Server-side programming gives web developers the tools to build web pages dynamically.

  • This means web pages can be assembled "on the fly" every time a request from a client is received by the server.
  • This approach can be more efficient and flexible than working only in HTML

Less code redundancy

Let's say a web site has 100 pages with exactly the same header code.

  • Without PHP (or any other server-side programming language), if a developer wants to change the content or design of that header, they have to make those changes to 100 separate code files:
  • With PHP (or any other server-side programming language), a developer can store that header code in just one file, and automatically have that code inserted into all 100 pages without any duplication of code.
  • This is one example of the validity of Bloomberg's Law, which can formulated as follows: "If you are not lazy, you are not a good programmer".

Templated pages

Let's say an e-commerce web site sells 20,000 products and visitors to the web site can view each product on its own page.

  • Without PHP (or any other server-side programming language), the sorry web developers will have to create 20,000 separate product pages.
  • With PHP (or any other server-side programming language), the developers can create a single product page "template" and automatically insert the data for each product into this template

Tracking visitors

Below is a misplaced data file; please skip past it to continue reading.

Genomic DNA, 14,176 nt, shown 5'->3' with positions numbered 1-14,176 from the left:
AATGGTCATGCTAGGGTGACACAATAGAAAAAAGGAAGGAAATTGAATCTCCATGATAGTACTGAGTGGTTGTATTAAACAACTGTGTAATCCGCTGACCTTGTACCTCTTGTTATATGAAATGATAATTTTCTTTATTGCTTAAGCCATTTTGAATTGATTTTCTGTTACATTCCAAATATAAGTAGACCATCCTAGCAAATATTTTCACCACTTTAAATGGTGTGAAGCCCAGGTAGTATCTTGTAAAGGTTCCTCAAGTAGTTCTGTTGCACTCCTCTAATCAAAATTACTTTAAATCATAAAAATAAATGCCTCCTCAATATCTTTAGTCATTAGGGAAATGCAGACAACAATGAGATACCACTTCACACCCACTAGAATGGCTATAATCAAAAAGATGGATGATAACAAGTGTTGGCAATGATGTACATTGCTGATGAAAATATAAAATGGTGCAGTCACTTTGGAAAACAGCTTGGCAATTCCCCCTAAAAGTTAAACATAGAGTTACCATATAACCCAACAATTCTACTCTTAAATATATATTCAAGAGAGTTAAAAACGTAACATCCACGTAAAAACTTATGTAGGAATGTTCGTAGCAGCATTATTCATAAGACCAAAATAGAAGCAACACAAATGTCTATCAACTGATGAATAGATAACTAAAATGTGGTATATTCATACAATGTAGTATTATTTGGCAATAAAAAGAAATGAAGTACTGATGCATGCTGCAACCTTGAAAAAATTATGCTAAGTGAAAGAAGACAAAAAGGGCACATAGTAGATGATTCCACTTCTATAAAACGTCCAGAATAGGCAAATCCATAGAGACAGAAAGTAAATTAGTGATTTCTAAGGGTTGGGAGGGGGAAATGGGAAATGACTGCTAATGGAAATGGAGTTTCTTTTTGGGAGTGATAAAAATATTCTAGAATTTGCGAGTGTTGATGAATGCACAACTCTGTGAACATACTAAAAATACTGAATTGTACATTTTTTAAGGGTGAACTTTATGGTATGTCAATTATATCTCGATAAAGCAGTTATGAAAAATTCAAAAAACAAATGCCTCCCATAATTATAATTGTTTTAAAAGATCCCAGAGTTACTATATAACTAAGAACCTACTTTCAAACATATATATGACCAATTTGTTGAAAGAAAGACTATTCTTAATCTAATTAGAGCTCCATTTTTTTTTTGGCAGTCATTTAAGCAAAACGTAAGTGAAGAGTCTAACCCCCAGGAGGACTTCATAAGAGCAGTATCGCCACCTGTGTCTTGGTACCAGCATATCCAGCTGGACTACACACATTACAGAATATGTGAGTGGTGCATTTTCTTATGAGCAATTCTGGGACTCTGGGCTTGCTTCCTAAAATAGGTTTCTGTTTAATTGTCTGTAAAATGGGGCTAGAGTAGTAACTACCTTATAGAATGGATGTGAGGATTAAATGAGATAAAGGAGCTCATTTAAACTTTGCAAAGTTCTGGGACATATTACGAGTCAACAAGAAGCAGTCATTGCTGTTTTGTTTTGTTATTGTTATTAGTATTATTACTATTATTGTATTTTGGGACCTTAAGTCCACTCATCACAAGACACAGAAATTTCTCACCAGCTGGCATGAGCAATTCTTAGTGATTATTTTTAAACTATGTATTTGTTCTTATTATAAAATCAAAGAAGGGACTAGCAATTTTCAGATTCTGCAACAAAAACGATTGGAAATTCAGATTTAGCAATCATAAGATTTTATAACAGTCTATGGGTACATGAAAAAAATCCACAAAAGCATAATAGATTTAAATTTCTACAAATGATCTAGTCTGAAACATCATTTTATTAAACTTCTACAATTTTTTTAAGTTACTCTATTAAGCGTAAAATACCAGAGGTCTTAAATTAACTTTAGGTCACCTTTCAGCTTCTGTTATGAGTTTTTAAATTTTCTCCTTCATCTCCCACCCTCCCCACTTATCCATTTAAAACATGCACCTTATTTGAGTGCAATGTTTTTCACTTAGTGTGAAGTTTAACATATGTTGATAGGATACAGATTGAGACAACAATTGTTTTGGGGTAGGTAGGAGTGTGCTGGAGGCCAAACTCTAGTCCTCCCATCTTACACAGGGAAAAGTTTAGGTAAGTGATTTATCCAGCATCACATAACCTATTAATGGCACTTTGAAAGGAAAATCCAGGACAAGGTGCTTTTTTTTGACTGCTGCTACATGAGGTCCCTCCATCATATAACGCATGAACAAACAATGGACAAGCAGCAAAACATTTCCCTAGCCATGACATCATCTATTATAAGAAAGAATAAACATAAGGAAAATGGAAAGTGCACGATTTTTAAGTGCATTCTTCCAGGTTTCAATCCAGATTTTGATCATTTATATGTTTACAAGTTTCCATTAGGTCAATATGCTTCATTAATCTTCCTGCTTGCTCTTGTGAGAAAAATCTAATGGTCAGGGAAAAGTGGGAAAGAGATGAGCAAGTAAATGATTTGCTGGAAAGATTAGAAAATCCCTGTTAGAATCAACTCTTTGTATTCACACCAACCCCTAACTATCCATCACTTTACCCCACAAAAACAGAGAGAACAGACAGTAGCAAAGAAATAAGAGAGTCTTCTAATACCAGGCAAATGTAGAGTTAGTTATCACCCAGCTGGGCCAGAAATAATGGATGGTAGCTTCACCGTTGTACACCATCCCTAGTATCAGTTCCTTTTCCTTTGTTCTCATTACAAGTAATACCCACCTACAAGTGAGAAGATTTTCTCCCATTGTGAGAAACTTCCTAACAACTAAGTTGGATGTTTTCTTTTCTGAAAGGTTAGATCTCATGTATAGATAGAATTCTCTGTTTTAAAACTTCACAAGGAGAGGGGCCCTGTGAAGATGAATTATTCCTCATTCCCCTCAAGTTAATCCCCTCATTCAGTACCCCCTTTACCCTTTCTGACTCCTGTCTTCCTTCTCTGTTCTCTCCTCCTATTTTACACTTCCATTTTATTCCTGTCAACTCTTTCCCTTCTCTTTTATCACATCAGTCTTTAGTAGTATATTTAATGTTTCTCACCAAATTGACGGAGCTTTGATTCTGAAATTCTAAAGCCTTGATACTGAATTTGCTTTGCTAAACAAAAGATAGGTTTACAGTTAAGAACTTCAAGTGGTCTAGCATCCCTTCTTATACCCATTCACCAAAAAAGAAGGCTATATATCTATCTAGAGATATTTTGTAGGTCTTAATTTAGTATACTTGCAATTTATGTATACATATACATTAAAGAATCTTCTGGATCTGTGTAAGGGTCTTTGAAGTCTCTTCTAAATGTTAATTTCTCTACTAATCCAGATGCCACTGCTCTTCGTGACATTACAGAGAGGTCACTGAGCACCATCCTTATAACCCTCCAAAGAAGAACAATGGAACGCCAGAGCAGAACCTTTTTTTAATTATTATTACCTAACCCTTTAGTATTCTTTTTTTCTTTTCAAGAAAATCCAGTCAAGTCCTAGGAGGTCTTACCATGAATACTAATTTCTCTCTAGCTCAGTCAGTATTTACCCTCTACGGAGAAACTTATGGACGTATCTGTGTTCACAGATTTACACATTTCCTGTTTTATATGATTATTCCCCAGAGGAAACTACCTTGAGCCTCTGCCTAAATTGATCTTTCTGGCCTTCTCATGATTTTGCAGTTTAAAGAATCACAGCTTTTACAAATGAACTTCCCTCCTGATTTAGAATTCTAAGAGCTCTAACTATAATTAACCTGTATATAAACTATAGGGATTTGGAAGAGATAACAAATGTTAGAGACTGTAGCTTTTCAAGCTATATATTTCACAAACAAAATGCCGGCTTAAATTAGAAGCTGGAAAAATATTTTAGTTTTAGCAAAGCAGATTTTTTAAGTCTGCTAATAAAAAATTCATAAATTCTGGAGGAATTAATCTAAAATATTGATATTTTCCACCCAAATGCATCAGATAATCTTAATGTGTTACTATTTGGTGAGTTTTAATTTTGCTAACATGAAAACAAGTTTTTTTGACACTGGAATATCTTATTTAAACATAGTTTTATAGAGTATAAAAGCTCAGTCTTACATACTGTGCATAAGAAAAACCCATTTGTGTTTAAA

Let's say a social media web site that makes hordes of money selling each user's personal information to advertisers asks users to "log in" on the home page. But if the user has previously logged-in, the home page doesn't ask them to log in again, but simply shows them some personalized content.

  • Without PHP (or any other server-side programming language), this is simply not possible.
  • With PHP (or any other server-side programming language), the server can track visitors and "know" whether any visitor has previously logged in, and show them personalized content, while showing logged-out visitors a log in form.

Database integration

Let's say an dog shelter has a website where visitors can search dogs by breed, age, and gender.

  • Without PHP (or any other server-side programming language), the developers would have to make separate web pages for each breed, for every possible age, and for each gender, and every permutation of each of these search attributes. Whenever a new dog arrives at the shelter, the developers would have to update each of these pages so that the dog would appear in all the relevant searches.
  • With PHP (or any other server-side programming language), all the data about the dogs would be stored in a database. The web site would "know" what search attributes the user had selected, and would be able to make queries to the database for dogs matching those attributes. The data about the matching dogs would then be automatically placed into a web [age "template" by PHP. So there would be no need to update code every time a new dog arrived.

What server-side languages cannot do

PHP is a server-side language....

  • PHP cannot create mouseover effects, make windows or modal dialogs pop up in the browser, or do other client-side tasks because those are client-side tasks and PHP is a server-side language.
  • In general, client-side languages are used to present what you see on a web page, while server-side languages provide the rules behind why you are seeing what you


What links here